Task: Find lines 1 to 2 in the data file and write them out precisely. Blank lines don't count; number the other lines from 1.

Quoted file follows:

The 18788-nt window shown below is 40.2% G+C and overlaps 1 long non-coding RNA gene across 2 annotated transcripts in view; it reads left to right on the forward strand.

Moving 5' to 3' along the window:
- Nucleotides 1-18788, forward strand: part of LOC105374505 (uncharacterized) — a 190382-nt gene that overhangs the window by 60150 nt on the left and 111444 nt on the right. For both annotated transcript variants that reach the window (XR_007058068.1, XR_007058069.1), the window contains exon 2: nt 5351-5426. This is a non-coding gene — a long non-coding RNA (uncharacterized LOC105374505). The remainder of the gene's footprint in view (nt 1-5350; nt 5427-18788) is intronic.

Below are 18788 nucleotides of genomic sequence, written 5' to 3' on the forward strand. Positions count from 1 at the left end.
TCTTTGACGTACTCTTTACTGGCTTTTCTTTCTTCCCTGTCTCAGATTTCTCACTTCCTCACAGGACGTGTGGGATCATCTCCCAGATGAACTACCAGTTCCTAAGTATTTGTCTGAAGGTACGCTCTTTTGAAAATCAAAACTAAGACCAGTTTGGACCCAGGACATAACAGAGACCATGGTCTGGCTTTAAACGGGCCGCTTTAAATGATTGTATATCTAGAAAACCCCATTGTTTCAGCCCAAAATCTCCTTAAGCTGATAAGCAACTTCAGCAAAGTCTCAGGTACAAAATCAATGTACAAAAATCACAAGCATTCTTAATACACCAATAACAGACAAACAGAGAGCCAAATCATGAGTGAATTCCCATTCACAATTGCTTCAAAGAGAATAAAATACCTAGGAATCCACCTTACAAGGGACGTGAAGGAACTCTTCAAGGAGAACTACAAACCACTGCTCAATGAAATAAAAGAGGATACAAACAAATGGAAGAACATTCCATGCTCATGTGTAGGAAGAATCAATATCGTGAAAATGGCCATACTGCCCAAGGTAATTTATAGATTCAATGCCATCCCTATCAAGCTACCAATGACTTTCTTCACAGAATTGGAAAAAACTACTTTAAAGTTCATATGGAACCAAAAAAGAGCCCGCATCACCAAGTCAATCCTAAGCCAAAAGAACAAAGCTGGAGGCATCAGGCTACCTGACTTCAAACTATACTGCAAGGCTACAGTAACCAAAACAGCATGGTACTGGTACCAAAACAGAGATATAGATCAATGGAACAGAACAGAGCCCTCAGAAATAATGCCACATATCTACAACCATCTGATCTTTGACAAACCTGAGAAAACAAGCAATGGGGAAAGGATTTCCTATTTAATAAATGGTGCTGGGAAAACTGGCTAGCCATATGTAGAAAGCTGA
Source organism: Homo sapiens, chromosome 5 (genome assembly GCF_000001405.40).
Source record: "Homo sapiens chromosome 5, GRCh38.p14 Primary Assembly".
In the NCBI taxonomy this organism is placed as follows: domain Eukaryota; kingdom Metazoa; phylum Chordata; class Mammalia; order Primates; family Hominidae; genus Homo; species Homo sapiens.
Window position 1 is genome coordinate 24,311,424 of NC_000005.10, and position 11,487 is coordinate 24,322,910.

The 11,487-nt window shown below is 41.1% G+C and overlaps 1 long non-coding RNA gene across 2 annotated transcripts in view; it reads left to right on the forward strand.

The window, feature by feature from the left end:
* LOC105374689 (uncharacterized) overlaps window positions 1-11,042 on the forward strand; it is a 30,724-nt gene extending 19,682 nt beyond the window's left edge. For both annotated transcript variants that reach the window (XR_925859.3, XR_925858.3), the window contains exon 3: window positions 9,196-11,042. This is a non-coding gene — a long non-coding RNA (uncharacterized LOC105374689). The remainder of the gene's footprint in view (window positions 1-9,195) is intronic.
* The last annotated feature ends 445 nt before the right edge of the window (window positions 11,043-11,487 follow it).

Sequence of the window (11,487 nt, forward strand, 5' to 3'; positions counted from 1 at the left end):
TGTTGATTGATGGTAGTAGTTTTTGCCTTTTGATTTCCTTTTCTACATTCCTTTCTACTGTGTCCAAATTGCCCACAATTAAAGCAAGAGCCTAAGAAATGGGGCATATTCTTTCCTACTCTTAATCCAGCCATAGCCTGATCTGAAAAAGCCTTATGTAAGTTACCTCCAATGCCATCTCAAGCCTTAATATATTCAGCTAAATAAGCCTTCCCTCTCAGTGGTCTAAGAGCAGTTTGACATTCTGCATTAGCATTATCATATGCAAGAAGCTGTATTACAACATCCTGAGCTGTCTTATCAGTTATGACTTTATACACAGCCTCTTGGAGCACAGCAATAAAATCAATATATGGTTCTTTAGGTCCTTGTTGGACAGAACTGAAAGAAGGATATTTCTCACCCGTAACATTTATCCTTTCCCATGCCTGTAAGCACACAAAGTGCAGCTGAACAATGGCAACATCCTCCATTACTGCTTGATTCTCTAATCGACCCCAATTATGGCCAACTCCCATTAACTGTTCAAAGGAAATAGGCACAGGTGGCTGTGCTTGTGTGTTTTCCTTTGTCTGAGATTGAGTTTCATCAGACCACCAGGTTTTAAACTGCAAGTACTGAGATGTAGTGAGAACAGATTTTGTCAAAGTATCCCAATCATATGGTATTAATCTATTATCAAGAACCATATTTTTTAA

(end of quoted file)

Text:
The 18788-nt window shown below is 40.2% G+C and overlaps 1 long non-coding RNA gene across 2 annotated transcripts in view; it reads left to right on the forward strand.

Moving 5' to 3' along the window: